From Mark Leavenworth
London Appril 14. 1792
I have lately published (in a fictitious Name) the inclosed Pamphlet. The object was to evince that it was for the interest of G Britain to admit into their Service American built Ships—to admit American Vessels into their West Indies and American Provisions into their Ports.
I the more readily engaged in this, as many seem to wish for a treaty of Commerce between our Country and G Britain who appeared not to know what to ask for. They did not Seem to have defined in their own minds what they might expect.—The object will explain some things in the Title and Manner of the Pamphlet which at first might appear strange. I am Sir yours,
RC (CSmH); endorsed by TJ as received 13 June 1792 and so recorded in SJL.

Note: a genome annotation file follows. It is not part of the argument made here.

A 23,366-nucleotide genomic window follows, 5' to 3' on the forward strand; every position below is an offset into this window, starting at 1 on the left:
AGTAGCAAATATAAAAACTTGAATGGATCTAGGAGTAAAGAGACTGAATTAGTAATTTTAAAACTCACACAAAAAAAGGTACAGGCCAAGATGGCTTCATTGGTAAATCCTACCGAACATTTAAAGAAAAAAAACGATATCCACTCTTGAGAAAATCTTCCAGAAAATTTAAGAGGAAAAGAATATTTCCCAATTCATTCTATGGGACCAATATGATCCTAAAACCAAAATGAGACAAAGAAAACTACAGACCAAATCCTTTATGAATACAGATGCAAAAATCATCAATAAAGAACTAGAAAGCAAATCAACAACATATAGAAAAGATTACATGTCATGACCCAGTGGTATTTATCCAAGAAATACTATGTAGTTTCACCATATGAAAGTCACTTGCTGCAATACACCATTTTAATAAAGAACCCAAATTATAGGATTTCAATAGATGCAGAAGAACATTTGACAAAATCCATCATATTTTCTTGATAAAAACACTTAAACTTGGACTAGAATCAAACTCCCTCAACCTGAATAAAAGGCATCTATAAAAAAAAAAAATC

Leavenworth (1752–1812), a native of Waterbury, Connecticut, was currently involved in several business ventures with Joel Barlow (Franklin B. Dexter, Biographical Sketches of the Graduates of Yale College, 6 vols. [New York, 1885–1912], iii, 421–2). Leavenworth sent TJ a copy of Colony Commerce; or, Reflections on the Commercial System, as it Respects the West-India Islands, our Continental Colonies & the United States of America… (London, 1791), which he wrote under the name of Alexander Campbell Brown. See Sowerby, description begins E. Millicent Sowerby, comp., Catalogue of the Library of Thomas Jefferson, 1952-1959, 5 vols. description ends No. 3158. Leavenworth sought to conceal his American citizenship so that it would not compromise his appeal to a British audience for a more liberal trading relationship between the United States and Great Britain.